Major League Baseball Commissioner Rob Manfred recently mentioned expanding the league at some point in the future.
So where could the MLB look to add a franchise or even two?
ESPN has a shortlist from the MLB of some possible cities. One of those is Montreal, home to the Expos from 1969 until 2004 before becoming the Washington Nationals.
But the MLB could also look south of the border if it wanted to expand internationally.
Mexico City would be an obvious candidate for expansion with a population of more than 21 million people and the media market to support it.
But the last exhibition game in the city didn't draw too many fans. An average of 13,169 people showed up to watch the Astros and Marlins play exhibition games in 2004. That figure is dwarfed by an average attendance of 48,233 fans in Montreal for two exhibition games earlier this year.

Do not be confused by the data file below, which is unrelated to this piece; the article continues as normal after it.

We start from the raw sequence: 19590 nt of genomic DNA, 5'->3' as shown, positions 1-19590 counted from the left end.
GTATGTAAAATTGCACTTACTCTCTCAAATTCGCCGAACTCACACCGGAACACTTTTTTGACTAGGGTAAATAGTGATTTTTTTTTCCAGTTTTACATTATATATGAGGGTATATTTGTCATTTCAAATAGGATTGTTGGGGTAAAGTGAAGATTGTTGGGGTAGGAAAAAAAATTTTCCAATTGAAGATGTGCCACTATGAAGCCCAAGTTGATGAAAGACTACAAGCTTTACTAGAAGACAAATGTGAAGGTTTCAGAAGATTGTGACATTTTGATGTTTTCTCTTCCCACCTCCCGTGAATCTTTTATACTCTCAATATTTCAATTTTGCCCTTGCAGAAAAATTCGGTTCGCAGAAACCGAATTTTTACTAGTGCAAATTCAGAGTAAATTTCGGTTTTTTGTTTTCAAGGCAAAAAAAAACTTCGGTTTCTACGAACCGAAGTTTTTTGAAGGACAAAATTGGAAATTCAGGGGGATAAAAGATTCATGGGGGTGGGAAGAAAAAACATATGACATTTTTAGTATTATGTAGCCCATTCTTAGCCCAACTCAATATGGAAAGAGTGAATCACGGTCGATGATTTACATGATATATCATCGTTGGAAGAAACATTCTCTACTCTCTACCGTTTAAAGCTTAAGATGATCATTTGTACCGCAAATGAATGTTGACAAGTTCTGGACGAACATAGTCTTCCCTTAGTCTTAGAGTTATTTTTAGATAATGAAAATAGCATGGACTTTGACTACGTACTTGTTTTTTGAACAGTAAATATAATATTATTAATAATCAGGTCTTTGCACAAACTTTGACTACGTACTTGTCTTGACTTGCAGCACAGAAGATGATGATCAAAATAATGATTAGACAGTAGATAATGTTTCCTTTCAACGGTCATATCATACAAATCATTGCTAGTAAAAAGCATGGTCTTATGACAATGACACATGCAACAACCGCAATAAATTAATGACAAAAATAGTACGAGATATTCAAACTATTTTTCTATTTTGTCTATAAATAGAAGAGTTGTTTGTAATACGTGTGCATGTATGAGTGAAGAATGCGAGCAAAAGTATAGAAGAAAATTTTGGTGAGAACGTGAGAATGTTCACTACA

Manfred also says he wants to play exhibition games in Cuba as soon as next spring.
Cuban baseball players have long been some of the sport's best, and the game is ingrained into the culture on the island.
But while tensions have thawed between the U.S. and Cuba, the possibility of Havana having a team doesn't seem terribly realistic for now considering the size of the local economy.
There are about six other possibilities in the United States listed for expansion including Las Vegas and San Antonio. The MLB considered most of those options when the Expos looked to relocate in 2004.
This video includes images from Getty Images.